Inside the Mind of “The Chairman”

Love him or hate him, chances are you know who Ed Snider is and what he hasn't brought the fans on Philadelphia in 35 years.

The man behind the Flyers and Sixers, as well as their former and current homes, sat down with Larry Kane on Friday for a candid conversation about what it's like to be "The Chairman."

Listen to the whole converstation here.

But don't think this was an interview -- it was more like a sit down chat.

There was no talk about any pending Sixers draft moves or Snider's insight about controversial new Flyers goalie Ray Emery.

Rather, it sounded more like a goodbye speech.

Snider was constantly on the defensive, as exiting leaders tend to do.

“Everyone talks about the two Cups and we haven’t won a Cup in all these years. And believe me, no one hurts more than I do. Because we haven’t had the Cup, I’ve been working hard, all of our people have been working hard, and we just haven’t crossed that threshold.”

Thing is, this response came after Kane pointed out that Snider’s record of 1,812 wins, 1,360 losses and 457 ties, was one of the best for an owner in the history of the NHL.

Nothing hard, nothing negative. But it’s not the last defensive comment Snider would make. 

“It’s hard, it’s very hard, but I think our fans, while some may be naysayer’s because we haven’t won the Cup in so long, I think our fans appreciate the excitement we’ve created and we have succeeded to a degree. We haven’t won the Cup, but we’ve been in the hunt for a long time,” Snider added.

Snider also delivers a nice “Wait, what?” moment in the sit-down. He told Kane that he was wrong in self-financing the Wachovia Center -- after Kane set him up perfectly for a “peoples-owner” moment.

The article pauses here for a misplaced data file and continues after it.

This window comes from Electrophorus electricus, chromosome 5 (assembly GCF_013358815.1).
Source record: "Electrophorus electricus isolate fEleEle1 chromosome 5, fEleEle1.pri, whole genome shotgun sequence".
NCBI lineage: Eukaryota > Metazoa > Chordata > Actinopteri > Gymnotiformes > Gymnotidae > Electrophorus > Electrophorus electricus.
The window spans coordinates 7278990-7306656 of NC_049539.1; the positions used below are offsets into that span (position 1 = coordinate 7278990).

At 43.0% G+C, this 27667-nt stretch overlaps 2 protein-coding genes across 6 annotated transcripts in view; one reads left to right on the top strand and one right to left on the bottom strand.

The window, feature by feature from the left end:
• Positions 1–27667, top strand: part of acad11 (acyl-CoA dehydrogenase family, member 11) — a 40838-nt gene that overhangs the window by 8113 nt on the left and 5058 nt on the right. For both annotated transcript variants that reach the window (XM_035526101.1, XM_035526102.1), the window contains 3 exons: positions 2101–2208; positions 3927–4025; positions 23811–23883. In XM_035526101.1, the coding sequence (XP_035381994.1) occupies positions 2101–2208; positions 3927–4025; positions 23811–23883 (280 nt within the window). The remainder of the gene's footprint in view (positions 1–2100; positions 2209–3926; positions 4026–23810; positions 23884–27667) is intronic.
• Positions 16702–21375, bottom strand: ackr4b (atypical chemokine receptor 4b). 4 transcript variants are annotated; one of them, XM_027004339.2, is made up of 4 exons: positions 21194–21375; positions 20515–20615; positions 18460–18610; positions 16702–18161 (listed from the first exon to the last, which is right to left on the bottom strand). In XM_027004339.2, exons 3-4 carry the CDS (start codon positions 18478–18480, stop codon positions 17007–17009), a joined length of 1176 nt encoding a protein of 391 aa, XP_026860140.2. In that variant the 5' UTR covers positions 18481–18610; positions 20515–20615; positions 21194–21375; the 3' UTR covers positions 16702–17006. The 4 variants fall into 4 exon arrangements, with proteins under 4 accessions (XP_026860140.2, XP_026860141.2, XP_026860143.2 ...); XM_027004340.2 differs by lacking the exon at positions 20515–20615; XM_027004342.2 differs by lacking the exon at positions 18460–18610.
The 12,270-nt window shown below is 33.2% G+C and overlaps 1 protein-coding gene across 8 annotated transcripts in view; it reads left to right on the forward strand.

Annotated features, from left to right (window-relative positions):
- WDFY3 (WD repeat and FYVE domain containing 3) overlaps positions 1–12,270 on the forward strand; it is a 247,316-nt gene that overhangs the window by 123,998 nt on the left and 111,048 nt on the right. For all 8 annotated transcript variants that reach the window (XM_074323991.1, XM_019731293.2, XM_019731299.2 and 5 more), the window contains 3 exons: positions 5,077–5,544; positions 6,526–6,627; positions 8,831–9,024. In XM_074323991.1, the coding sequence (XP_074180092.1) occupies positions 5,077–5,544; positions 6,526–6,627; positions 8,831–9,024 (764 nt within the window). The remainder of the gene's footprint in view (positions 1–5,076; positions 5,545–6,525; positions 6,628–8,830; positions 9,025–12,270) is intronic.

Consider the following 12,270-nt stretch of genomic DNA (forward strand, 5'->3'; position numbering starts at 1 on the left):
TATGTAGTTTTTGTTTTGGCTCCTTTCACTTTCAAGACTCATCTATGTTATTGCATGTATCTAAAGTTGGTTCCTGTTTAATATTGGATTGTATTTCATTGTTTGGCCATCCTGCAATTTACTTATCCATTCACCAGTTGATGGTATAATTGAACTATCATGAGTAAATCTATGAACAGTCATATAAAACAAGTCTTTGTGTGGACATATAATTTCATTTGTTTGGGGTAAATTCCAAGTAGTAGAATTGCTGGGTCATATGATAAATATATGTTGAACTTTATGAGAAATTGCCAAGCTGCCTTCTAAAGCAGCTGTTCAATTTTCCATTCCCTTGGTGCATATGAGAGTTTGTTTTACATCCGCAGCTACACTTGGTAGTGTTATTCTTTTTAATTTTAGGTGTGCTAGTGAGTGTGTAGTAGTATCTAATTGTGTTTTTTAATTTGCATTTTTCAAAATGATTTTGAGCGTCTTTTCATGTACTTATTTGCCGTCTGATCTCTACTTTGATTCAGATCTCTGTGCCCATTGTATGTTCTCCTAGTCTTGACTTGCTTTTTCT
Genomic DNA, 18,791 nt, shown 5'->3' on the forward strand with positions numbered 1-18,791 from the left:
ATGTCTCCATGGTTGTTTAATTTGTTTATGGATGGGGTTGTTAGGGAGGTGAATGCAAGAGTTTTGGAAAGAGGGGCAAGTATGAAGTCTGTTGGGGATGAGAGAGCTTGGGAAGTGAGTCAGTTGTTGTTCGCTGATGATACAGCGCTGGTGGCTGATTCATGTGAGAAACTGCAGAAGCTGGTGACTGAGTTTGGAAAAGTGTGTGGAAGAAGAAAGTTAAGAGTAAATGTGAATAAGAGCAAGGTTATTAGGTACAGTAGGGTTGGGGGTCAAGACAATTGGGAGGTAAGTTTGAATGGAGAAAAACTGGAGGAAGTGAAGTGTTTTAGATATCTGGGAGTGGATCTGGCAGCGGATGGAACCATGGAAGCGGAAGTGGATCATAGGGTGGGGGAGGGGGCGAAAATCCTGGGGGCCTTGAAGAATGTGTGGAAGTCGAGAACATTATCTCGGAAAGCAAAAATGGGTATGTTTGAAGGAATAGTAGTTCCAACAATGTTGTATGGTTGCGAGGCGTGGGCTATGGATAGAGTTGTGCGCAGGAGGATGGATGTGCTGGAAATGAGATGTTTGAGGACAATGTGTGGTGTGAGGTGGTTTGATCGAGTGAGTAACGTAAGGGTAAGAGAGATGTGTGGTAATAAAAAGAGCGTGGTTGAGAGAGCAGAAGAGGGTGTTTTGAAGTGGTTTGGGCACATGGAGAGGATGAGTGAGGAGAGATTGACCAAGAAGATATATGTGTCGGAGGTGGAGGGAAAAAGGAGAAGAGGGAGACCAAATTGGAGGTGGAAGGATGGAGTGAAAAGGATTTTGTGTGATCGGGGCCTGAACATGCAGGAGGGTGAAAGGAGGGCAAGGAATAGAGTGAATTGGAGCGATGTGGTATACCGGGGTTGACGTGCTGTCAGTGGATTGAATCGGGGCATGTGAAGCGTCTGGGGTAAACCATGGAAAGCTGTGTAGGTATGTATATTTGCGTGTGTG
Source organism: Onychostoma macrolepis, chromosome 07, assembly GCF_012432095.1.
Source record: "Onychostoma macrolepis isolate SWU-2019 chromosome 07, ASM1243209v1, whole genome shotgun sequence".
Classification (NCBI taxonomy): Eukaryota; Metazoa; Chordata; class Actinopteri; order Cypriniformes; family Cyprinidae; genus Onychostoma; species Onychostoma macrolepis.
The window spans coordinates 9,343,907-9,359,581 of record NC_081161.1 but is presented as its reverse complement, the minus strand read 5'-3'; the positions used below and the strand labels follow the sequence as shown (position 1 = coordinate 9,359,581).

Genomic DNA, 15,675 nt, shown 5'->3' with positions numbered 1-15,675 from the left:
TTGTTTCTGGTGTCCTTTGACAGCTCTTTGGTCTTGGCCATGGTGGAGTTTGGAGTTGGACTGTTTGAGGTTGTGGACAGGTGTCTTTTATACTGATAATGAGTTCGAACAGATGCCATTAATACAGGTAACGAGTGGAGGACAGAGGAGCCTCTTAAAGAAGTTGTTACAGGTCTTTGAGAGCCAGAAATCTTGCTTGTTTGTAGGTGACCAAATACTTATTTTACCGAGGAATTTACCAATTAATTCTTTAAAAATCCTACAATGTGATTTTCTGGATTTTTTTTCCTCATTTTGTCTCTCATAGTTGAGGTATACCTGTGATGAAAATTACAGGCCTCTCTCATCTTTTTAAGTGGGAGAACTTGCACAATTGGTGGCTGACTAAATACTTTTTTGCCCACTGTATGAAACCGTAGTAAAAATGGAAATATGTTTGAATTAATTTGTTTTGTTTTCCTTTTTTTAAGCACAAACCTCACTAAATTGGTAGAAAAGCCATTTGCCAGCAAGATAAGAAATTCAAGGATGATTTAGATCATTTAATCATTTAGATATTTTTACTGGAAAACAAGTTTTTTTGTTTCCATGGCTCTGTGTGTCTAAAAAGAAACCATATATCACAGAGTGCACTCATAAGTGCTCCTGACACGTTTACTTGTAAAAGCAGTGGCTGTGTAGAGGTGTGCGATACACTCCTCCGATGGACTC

Kane asked Snider if it was a good feeling financing his own stadium. All Snider had to do was say ‘Yes, it was. I’m proud that I could bring this to the city.” Home run, next question.

But instead he said this:

“It is a good feeling, but sometimes I feel like maybe I shouldn’t have done it, because when you look at all the other facilities in the state of Pennsylvania they’ve all had massive infusion of capital from the state and the city. Not only here, but in Pittsburgh including an arena that is being built for the Penguins right now by whoever got the gambling license there.”

So essentially if Snider could go back in time, it seems that he would rather have the common person pay for the stadium he obviously could afford.


But the most bizarre quote came at the end of the interview. Kane asked Snider if there were something he would do differently given the chance (besides throwing a multi-million dollar stadium on the city, of course). While this is a pretty standard journalistic question, Kane made a point to acknowledge that Snider isn’t going anywhere.

“If you could do anything differently, and this is not an end-career because we know you’re going to be here a long time and you’re a forward looking person, what would you have done differently in your time?” Kane asked.

"In your time?"

Snider’s still in charge.


Does Mr. Kane know something we don’t?

It sure seems like it.

It’s Snider’s closing remark that seals the deal.    

“You know, basically I’m really very happy with my life and what’s happened. I can’t really think of anything I’d do differently. But I wish we had more championships,” Snider answered.

Now if that’s not a by-the-book good-bye, nothing is. 

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